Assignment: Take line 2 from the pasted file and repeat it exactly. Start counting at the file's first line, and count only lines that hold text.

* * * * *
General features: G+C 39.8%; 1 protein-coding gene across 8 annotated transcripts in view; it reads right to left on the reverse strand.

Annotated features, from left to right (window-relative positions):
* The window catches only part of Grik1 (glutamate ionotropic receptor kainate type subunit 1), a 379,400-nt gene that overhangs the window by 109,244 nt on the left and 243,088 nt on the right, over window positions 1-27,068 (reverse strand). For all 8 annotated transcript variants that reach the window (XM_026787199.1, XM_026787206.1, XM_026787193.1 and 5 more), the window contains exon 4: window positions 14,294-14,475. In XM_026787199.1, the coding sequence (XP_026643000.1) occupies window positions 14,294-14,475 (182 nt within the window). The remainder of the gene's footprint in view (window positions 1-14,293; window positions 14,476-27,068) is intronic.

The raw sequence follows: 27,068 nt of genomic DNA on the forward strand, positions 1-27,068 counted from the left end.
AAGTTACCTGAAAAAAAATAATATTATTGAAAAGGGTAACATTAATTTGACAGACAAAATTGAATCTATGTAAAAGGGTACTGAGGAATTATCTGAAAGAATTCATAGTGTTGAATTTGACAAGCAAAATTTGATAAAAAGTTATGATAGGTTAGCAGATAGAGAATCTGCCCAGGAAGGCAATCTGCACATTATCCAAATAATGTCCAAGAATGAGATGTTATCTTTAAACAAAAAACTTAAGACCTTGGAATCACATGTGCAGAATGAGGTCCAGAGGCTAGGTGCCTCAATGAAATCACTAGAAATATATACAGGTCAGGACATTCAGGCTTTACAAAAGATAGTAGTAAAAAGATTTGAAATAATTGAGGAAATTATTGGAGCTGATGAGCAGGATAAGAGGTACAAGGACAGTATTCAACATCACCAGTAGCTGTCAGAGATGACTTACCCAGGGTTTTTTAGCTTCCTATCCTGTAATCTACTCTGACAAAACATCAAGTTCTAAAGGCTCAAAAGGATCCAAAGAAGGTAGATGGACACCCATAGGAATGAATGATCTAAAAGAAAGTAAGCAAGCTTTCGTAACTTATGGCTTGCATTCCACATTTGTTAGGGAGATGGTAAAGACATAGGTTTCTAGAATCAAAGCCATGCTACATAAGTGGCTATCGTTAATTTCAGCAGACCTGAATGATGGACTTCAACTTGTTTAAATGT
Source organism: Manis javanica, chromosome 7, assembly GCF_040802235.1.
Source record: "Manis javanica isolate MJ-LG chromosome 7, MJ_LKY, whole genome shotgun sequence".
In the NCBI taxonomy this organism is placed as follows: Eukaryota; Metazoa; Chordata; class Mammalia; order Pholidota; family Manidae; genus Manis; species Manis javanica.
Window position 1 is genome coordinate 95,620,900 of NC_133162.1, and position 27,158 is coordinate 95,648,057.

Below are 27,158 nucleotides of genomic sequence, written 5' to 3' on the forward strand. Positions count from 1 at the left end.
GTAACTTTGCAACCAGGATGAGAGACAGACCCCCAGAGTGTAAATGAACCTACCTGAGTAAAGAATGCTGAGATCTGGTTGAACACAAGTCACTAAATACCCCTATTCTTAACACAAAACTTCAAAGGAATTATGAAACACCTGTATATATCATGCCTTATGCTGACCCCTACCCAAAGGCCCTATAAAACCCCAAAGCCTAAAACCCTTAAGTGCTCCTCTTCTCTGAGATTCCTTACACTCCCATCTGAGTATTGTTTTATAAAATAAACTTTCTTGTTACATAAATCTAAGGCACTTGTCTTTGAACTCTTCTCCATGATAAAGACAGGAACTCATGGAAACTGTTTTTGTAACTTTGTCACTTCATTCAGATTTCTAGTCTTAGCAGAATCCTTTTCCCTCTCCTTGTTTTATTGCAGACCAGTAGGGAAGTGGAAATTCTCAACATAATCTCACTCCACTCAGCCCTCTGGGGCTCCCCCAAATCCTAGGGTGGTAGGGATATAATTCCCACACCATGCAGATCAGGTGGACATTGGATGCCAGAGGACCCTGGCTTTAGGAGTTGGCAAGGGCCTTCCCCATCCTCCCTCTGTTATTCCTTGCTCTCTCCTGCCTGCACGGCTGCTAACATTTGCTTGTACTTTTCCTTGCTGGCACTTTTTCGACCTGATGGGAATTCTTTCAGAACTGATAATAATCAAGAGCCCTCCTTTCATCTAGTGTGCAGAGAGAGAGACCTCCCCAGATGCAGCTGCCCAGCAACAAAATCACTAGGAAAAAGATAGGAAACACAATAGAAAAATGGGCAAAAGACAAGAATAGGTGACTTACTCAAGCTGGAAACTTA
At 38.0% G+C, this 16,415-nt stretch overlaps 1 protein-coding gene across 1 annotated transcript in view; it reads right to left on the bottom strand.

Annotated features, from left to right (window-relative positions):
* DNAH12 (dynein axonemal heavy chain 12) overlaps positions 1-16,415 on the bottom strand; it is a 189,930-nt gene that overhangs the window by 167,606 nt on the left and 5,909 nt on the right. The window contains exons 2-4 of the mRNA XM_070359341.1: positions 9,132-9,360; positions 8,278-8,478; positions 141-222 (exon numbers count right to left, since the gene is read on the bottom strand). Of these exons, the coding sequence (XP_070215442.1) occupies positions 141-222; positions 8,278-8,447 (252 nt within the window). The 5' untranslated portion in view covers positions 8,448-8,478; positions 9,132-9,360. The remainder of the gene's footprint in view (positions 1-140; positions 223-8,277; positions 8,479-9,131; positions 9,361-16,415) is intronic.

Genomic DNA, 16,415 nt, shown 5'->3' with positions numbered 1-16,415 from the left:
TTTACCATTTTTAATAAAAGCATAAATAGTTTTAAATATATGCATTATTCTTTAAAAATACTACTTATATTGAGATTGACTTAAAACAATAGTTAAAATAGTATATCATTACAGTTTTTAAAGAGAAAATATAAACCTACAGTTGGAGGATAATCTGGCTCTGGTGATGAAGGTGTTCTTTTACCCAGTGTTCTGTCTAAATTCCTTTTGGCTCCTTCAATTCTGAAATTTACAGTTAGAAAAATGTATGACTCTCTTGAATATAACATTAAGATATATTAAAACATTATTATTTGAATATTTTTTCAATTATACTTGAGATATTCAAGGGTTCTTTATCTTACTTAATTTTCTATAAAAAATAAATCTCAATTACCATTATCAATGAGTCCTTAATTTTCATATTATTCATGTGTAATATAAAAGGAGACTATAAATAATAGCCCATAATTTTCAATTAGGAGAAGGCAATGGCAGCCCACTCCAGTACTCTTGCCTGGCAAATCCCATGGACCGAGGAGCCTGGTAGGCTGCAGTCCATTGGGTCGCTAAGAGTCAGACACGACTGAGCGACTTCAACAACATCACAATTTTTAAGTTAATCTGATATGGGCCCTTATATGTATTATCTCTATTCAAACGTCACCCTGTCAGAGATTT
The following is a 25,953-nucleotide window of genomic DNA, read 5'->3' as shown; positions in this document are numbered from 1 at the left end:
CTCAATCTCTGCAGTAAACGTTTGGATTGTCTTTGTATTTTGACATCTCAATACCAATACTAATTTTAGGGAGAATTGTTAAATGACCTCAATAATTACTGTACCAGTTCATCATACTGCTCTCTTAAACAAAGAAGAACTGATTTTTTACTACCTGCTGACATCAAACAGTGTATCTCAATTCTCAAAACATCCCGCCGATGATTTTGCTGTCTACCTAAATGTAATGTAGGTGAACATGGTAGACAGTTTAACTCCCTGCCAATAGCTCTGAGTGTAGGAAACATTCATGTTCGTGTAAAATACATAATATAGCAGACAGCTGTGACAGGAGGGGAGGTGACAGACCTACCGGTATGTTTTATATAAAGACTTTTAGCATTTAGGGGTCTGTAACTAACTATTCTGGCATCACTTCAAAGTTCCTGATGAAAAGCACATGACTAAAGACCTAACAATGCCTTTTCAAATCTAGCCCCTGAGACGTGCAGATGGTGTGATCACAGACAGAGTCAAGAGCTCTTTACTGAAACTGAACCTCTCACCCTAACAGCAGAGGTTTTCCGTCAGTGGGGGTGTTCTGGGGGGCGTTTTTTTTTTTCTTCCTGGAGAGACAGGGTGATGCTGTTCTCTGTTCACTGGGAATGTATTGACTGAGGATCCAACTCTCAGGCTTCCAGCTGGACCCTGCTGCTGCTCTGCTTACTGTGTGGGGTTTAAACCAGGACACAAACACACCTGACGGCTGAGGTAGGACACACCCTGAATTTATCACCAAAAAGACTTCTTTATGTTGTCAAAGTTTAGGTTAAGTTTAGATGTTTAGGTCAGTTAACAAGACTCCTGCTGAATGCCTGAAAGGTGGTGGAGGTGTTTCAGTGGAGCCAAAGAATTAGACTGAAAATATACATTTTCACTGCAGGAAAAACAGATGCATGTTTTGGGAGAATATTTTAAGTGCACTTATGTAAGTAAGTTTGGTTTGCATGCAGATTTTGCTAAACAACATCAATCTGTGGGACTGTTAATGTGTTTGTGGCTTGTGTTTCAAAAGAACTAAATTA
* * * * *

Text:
Annotated features, from left to right (window-relative positions):